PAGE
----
Vomiting & Diarrhea

Vomiting and diarrhea are common symptoms associated with many childhood diseases. Though unpleasant for the child, these symptoms are not typically serious, are short lived and are generally controllable by diet. Vomiting will almost always cease if food and drink are withheld for 2-3 hours. Diarrhea will decrease if milk products and solid foods are withheld from the child’s diet for a day or two. Either vomiting or diarrhea by itself rarely leads to dehydration of a child.

When a child vomits, many parents immediately give medicine or sips of fluids to “prevent dehydration”. This usually causes more vomiting and worsens the child’s condition. Please closely follow our suggestions listed on the following:

Vomiting

Give nothing by mouth, including water, until there has been no vomiting for 1 hour (infants) or 2 hours (older children). Then begin offering fluids in frequent, small amounts.

First 8-12 Hours

Under 1 year: Oral electrolyte solution (Pedialyte, etc.)*
½ oz. every ½ hour for 3 times then,
1oz. every ½ hour for 3 times, then increase the amount as tolerated.

Over 1 year: Gatorade, half-strength Sprite or 7-Up, Popsicles
1oz. every ½ hour for 3 times then,
2oz. every ½ hour for 3 times, then increase the amount as tolerated.

Breast-feeding: Nurse every ½ hour for 5 minutes, alternating breasts. Increase feeding time as tolerated. May supplement with an oral electrolyte solution (Pedialyte, etc.)*.

If vomiting recurs, return to previous step in fluid introduction.

Next 12-18 Hours

After 12 hours with no vomiting, formula and solids may be added to the liquid diet. Offer small infrequent feedings at first.

Under 1 year: Formula, rice cereal, bananas, crackers, applesauce.

Over 1 year: Bananas, crackers, applesauce, toast, Jell-o, potatoes, soup.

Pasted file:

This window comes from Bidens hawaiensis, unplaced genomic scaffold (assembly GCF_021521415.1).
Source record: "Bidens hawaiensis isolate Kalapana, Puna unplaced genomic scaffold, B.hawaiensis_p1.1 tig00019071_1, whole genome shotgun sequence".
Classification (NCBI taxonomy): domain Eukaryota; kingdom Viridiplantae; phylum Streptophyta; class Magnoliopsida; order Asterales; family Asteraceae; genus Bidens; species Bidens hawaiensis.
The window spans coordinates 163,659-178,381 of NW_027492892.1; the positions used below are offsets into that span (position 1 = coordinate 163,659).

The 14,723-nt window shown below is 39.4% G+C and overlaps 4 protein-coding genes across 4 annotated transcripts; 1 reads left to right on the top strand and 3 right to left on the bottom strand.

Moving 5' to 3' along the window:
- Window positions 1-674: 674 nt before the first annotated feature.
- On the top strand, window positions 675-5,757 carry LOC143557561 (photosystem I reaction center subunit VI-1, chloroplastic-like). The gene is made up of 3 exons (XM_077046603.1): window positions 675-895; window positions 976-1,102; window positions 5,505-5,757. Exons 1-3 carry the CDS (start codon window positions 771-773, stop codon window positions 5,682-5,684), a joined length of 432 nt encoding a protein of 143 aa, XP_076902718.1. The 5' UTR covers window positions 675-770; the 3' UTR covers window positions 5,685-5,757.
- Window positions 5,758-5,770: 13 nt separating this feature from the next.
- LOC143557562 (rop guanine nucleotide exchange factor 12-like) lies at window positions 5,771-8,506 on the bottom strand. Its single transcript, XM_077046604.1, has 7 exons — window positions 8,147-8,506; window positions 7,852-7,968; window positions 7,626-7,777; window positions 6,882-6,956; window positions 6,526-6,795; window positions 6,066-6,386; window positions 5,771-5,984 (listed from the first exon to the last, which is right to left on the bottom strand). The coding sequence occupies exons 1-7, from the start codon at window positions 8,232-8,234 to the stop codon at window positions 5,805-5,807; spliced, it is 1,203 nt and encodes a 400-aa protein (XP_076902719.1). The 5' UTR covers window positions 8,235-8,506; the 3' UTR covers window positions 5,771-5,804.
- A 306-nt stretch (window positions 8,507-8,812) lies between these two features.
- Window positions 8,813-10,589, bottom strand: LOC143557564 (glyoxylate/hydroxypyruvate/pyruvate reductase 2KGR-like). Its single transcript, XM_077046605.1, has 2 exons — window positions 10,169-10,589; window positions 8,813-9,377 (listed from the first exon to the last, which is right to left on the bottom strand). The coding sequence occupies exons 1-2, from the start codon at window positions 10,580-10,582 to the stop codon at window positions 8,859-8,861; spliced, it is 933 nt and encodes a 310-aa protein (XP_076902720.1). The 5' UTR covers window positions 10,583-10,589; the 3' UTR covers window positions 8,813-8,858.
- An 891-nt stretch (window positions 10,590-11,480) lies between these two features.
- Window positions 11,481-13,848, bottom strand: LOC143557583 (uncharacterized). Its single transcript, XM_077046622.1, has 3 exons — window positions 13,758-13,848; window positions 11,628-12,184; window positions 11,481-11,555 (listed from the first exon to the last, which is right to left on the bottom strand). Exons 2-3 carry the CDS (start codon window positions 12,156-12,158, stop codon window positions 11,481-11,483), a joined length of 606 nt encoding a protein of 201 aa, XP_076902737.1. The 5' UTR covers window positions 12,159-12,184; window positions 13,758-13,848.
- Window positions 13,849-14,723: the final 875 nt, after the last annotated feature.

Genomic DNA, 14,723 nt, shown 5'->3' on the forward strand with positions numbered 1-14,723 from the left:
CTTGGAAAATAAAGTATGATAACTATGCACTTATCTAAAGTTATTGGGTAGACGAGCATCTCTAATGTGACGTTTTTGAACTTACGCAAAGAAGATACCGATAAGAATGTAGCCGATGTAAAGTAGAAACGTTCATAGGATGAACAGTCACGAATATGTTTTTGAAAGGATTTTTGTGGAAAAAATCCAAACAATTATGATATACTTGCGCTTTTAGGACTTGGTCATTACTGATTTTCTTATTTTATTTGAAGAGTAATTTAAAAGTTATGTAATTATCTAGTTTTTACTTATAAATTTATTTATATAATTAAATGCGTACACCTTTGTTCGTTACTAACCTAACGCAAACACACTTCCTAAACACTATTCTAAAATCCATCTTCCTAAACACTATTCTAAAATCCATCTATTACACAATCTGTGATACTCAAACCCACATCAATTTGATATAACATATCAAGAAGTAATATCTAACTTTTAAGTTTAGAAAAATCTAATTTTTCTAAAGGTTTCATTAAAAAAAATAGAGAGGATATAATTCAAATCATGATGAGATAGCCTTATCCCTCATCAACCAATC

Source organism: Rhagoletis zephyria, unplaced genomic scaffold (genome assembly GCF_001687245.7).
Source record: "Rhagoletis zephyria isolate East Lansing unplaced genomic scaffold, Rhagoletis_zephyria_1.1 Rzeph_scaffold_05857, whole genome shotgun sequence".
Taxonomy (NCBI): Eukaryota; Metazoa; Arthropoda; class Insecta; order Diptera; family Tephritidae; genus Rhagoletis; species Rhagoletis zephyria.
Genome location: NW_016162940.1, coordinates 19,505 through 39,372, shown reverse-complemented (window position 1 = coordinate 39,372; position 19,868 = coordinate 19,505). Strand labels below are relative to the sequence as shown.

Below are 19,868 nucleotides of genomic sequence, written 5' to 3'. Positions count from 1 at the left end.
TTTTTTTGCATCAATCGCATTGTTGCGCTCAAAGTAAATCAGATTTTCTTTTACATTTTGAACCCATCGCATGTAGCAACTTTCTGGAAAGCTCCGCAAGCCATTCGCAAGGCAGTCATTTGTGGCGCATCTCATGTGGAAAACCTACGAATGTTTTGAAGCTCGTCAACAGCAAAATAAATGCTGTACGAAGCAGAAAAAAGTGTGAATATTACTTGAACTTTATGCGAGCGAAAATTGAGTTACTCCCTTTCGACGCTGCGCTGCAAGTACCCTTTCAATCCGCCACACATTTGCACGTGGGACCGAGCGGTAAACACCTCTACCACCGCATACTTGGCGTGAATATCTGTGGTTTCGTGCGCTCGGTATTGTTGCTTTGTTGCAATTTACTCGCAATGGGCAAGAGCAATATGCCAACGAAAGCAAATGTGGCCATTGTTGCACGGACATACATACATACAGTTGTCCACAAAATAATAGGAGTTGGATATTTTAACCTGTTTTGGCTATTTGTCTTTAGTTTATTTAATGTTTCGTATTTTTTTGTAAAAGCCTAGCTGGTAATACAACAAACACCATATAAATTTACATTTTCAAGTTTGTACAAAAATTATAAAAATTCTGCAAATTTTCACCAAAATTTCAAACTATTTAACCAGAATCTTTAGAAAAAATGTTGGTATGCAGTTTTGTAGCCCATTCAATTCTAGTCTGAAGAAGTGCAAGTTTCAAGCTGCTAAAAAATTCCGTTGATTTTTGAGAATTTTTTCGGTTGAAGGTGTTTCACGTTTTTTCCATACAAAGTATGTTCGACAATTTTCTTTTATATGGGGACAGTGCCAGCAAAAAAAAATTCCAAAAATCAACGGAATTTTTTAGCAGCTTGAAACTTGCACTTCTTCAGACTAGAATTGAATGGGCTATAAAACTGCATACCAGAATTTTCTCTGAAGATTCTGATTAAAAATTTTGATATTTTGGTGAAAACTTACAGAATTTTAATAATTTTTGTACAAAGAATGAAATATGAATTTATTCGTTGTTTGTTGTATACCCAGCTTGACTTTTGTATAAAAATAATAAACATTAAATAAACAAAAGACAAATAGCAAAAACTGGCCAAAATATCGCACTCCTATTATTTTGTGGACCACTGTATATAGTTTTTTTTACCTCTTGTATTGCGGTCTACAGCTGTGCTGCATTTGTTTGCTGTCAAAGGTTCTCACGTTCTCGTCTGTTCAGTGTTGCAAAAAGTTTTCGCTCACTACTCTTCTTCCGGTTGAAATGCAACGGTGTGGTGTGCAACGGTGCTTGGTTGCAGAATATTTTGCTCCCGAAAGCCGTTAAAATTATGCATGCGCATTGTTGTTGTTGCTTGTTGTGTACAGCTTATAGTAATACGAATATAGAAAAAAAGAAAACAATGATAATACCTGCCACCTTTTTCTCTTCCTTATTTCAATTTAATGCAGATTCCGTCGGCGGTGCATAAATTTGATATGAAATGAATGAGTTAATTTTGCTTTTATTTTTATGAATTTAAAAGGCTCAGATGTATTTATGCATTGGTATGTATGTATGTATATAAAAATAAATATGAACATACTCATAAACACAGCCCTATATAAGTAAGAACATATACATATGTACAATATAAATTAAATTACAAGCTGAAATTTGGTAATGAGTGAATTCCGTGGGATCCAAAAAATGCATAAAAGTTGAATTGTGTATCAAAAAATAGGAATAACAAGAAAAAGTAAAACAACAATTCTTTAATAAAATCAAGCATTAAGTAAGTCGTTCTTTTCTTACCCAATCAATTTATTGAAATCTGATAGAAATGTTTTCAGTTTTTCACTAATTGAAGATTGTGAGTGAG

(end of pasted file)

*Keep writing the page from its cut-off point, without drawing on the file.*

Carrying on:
Breast-feeding: Breast milk plus the above solid foods.

After 48 hours

After 48 hours with no vomiting, your child may return to a regular “light” diet, avoiding spicy and high fat foods. If vomiting recurs, then temporarily return to a liquid diet. If necessary, a child may go several days without eating solid foods without harm. The child’s intake of fluids is more important than the intake of solid foods.  If vomiting persists, contact our office for advice.

*To improve the taste, ¼ teaspoon of pre-sweetened, sugar-free Kool-Aid powder may be added to 8 ounces of an oral electrolyte solution.

Diarrhea

With infection, diarrhea often follows vomiting. If the child is having fewer than four bowel movements per day, a regular diet should be continued, with gradual improvement expected. With four or more loose bowel movements per day, dietary changes may be helpful.

First 12 Hours – No solid foods in diet

Under 1 year: Offer electrolyte solution* such as Pedialyte.

Over 1 year: Clear liquids, such as Gatorade, 7-Up, Sprite, Cola, Popsicles.

Breast-feeding: Continue breast milk without solid foods.

After 12 Hours – Begin solid foods and formula

Under 1 year: Soy formula with cereal, bananas, crackers, and applesauce.

Over 1 year: Bananas, crackers, applesauce, toast, Jell-o, potatoes, soup.

Breast Feeding: Continue breast milk, plus cereal, bananas, applesauce, crackers.

After 48 hours

The child should return to a regular diet, even if the bowel movements are loose and frequent. Formula fed infants should continue the soy formula until the bowel movements have returned to normal, typically within 5 days. Fruit juices should be avoided until bowel movements have returned to normal.

The stool may be somewhat loose 3-5 days, but their frequency should decrease to 2-3 stools per day. If profuse diarrhea persists or blood is noted in the stools; contact our office for advice.

The major complication of vomiting and diarrhea is the loss of body fluids resulting in dehydration. Signs of this condition include infrequent urination (less than three voids in 24 hours), dry mouth, lack of tears when crying, or excessive drowsiness. Contact our office if your child is displaying any of these signs.

*To improve the taste, ¼ teaspoon of pre-sweetened, sugar-free Kool-Aid powder may be added to 8 ounces of an oral electrolyte solution.

Posted in: Pediatric Topics